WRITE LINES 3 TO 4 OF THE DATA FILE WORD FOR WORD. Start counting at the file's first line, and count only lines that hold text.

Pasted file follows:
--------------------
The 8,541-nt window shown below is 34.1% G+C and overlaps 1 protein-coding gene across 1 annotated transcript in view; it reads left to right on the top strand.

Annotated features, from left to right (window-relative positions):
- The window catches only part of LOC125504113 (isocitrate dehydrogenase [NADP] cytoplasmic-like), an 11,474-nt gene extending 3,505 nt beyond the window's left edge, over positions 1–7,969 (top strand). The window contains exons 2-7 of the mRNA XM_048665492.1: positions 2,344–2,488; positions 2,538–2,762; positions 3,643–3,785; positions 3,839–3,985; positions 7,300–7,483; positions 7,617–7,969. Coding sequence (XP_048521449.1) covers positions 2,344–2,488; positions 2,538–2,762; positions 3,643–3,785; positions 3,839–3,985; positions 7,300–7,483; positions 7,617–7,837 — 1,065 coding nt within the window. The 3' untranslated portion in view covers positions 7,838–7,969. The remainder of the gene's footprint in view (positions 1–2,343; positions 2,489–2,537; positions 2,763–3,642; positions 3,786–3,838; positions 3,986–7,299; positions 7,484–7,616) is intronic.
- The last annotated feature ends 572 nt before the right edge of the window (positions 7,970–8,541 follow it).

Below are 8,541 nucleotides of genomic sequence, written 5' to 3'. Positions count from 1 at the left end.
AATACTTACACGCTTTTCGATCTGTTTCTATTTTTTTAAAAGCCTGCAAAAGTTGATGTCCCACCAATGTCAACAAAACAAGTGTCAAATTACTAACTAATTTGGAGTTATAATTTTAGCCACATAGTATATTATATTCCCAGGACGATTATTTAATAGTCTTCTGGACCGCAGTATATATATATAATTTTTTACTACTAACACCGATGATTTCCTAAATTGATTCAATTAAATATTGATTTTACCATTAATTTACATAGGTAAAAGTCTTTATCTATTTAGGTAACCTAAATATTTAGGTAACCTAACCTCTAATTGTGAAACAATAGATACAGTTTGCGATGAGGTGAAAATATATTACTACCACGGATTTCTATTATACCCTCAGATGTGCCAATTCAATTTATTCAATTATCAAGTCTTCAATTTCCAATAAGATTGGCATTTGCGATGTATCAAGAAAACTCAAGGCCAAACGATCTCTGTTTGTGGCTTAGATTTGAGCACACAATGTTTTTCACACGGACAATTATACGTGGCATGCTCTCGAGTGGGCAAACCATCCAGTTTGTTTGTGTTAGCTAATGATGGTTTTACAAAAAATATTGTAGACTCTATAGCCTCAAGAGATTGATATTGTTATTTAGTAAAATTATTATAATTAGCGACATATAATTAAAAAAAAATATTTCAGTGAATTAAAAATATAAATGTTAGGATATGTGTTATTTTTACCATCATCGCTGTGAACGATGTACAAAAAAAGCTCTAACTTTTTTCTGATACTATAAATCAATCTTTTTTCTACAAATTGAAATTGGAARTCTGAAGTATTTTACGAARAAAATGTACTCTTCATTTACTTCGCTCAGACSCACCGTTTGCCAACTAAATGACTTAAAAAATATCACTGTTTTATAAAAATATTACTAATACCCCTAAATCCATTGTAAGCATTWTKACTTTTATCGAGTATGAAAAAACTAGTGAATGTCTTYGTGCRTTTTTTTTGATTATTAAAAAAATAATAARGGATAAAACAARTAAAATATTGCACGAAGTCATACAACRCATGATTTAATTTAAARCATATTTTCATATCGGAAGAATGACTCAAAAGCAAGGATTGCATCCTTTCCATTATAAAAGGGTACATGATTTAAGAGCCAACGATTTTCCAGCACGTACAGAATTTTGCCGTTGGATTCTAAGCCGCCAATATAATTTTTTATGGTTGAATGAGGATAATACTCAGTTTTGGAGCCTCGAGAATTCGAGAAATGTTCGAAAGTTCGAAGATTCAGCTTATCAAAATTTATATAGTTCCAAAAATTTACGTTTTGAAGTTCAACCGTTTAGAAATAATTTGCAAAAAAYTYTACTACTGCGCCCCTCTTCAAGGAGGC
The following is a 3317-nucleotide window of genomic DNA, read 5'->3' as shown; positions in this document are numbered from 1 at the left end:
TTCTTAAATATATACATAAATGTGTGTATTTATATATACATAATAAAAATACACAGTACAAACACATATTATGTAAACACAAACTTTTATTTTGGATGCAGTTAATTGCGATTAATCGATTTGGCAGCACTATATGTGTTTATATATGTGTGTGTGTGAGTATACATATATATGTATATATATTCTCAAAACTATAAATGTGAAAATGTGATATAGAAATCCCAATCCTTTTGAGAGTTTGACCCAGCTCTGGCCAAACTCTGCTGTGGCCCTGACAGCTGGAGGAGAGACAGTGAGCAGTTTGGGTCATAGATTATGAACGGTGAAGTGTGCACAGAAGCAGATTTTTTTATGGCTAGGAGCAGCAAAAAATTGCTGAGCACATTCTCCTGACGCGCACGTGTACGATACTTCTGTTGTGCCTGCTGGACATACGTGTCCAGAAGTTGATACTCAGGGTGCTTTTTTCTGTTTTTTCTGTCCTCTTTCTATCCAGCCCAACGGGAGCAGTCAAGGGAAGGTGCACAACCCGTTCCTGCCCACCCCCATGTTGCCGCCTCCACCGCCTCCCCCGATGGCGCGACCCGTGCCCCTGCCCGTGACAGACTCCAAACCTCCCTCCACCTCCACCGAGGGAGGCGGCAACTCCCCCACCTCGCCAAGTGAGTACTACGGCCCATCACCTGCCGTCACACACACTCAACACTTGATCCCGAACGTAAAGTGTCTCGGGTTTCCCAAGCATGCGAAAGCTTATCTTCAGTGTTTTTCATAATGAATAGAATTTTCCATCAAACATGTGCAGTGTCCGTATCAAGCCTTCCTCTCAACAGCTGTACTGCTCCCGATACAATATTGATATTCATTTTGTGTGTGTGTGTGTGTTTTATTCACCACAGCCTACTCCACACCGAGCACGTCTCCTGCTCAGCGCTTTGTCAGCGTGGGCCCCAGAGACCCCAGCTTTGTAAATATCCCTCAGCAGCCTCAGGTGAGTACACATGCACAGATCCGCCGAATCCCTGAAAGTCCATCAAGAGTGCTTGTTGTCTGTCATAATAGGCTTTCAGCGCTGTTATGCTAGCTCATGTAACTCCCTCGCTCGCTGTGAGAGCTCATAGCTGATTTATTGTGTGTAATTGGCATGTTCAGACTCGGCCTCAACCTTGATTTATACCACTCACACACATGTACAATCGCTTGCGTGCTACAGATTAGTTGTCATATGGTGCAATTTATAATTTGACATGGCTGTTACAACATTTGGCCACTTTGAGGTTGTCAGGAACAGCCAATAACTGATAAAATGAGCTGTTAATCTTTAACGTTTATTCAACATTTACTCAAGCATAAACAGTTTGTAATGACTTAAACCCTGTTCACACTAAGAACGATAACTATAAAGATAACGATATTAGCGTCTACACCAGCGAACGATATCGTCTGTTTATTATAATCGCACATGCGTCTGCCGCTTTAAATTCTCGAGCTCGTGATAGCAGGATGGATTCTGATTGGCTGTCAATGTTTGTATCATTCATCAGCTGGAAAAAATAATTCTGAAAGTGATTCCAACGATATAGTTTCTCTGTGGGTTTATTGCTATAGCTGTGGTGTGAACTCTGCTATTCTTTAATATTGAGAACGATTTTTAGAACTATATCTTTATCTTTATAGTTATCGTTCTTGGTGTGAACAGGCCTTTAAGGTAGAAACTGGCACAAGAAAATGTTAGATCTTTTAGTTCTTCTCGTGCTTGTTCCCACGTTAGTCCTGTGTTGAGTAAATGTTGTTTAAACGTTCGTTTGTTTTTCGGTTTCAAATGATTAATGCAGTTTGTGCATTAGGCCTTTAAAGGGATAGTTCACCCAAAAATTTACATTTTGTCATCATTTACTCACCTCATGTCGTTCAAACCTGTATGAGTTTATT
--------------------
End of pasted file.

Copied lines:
- The window catches only part of LOC125504113 (isocitrate dehydrogenase [NADP] cytoplasmic-like), an 11,474-nt gene extending 3,505 nt beyond the window's left edge, over positions 1–7,969 (top strand). The window contains exons 2-7 of the mRNA XM_048665492.1: positions 2,344–2,488; positions 2,538–2,762; positions 3,643–3,785; positions 3,839–3,985; positions 7,300–7,483; positions 7,617–7,969. Coding sequence (XP_048521449.1) covers positions 2,344–2,488; positions 2,538–2,762; positions 3,643–3,785; positions 3,839–3,985; positions 7,300–7,483; positions 7,617–7,837 — 1,065 coding nt within the window. The 3' untranslated portion in view covers positions 7,838–7,969. The remainder of the gene's footprint in view (positions 1–2,343; positions 2,489–2,537; positions 2,763–3,642; positions 3,786–3,838; positions 3,986–7,299; positions 7,484–7,616) is intronic.
- The last annotated feature ends 572 nt before the right edge of the window (positions 7,970–8,541 follow it).